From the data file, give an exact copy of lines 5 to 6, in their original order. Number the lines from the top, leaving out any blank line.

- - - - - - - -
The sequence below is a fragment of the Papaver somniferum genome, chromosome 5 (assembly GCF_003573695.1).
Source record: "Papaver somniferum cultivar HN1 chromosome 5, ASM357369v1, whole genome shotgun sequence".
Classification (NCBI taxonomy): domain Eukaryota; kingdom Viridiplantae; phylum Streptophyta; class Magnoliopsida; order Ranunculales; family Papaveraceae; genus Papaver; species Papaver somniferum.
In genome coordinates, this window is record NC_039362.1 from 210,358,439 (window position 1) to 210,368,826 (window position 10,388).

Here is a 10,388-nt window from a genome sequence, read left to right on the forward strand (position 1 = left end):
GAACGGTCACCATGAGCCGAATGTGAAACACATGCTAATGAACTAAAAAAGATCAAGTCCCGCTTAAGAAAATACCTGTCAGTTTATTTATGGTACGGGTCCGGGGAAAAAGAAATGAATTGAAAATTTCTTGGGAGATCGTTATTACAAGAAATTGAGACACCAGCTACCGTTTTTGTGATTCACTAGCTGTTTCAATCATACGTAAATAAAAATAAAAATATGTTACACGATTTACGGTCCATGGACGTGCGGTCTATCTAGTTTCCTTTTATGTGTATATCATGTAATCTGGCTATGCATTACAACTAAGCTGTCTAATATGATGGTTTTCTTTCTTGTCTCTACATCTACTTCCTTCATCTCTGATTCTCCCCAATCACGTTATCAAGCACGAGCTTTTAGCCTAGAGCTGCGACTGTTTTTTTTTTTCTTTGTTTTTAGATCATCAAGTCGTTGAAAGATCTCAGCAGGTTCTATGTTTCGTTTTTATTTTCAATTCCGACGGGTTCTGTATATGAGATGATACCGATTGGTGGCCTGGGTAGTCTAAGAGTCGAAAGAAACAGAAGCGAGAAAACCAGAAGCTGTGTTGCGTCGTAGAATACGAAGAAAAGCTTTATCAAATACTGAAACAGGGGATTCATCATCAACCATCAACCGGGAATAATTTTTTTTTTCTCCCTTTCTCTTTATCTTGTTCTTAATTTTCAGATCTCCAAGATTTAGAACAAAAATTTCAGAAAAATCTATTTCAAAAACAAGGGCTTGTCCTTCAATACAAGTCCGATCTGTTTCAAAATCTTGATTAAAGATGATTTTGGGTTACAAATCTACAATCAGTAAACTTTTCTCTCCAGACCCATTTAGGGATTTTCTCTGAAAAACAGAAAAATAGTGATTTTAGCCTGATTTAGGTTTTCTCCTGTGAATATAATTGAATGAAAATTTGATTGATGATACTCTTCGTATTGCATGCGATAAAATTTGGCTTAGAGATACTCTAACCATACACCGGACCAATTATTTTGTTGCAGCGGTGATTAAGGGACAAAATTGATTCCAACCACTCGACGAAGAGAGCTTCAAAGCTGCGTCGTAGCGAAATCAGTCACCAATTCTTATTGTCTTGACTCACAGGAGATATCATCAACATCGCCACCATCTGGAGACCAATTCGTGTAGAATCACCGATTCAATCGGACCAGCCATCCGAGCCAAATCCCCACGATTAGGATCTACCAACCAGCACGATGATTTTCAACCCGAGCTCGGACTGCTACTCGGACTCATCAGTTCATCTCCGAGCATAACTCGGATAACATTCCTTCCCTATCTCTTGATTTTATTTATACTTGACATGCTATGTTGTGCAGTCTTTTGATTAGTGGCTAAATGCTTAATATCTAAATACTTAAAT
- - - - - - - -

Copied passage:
Here is a 10,388-nt window from a genome sequence, read left to right on the forward strand (position 1 = left end):
GAACGGTCACCATGAGCCGAATGTGAAACACATGCTAATGAACTAAAAAAGATCAAGTCCCGCTTAAGAAAATACCTGTCAGTTTATTTATGGTACGGGTCCGGGGAAAAAGAAATGAATTGAAAATTTCTTGGGAGATCGTTATTACAAGAAATTGAGACACCAGCTACCGTTTTTGTGATTCACTAGCTGTTTCAATCATACGTAAATAAAAATAAAAATATGTTACACGATTTACGGTCCATGGACGTGCGGTCTATCTAGTTTCCTTTTATGTGTATATCATGTAATCTGGCTATGCATTACAACTAAGCTGTCTAATATGATGGTTTTCTTTCTTGTCTCTACATCTACTTCCTTCATCTCTGATTCTCCCCAATCACGTTATCAAGCACGAGCTTTTAGCCTAGAGCTGCGACTGTTTTTTTTTTTCTTTGTTTTTAGATCATCAAGTCGTTGAAAGATCTCAGCAGGTTCTATGTTTCGTTTTTATTTTCAATTCCGACGGGTTCTGTATATGAGATGATACCGATTGGTGGCCTGGGTAGTCTAAGAGTCGAAAGAAACAGAAGCGAGAAAACCAGAAGCTGTGTTGCGTCGTAGAATACGAAGAAAAGCTTTATCAAATACTGAAACAGGGGATTCATCATCAACCATCAACCGGGAATAATTTTTTTTTTCTCCCTTTCTCTTTATCTTGTTCTTAATTTTCAGATCTCCAAGATTTAGAACAAAAATTTCAGAAAAATCTATTTCAAAAACAAGGGCTTGTCCTTCAATACAAGTCCGATCTGTTTCAAAATCTTGATTAAAGATGATTTTGGGTTACAAATCTACAATCAGTAAACTTTTCTCTCCAGACCCATTTAGGGATTTTCTCTGAAAAACAGAAAAATAGTGATTTTAGCCTGATTTAGGTTTTCTCCTGTGAATATAATTGAATGAAAATTTGATTGATGATACTCTTCGTATTGCATGCGATAAAATTTGGCTTAGAGATACTCTAACCATACACCGGACCAATTATTTTGTTGCAGCGGTGATTAAGGGACAAAATTGATTCCAACCACTCGACGAAGAGAGCTTCAAAGCTGCGTCGTAGCGAAATCAGTCACCAATTCTTATTGTCTTGACTCACAGGAGATATCATCAACATCGCCACCATCTGGAGACCAATTCGTGTAGAATCACCGATTCAATCGGACCAGCCATCCGAGCCAAATCCCCACGATTAGGATCTACCAACCAGCACGATGATTTTCAACCCGAGCTCGGACTGCTACTCGGACTCATCAGTTCATCTCCGAGCATAACTCGGATAACATTCCTTCCCTATCTCTTGATTTTATTTATACTTGACATGCTATGTTGTGCAGTCTTTTGATTAGTGGCTAAATGCTTAATATCTAAATACTTAAAT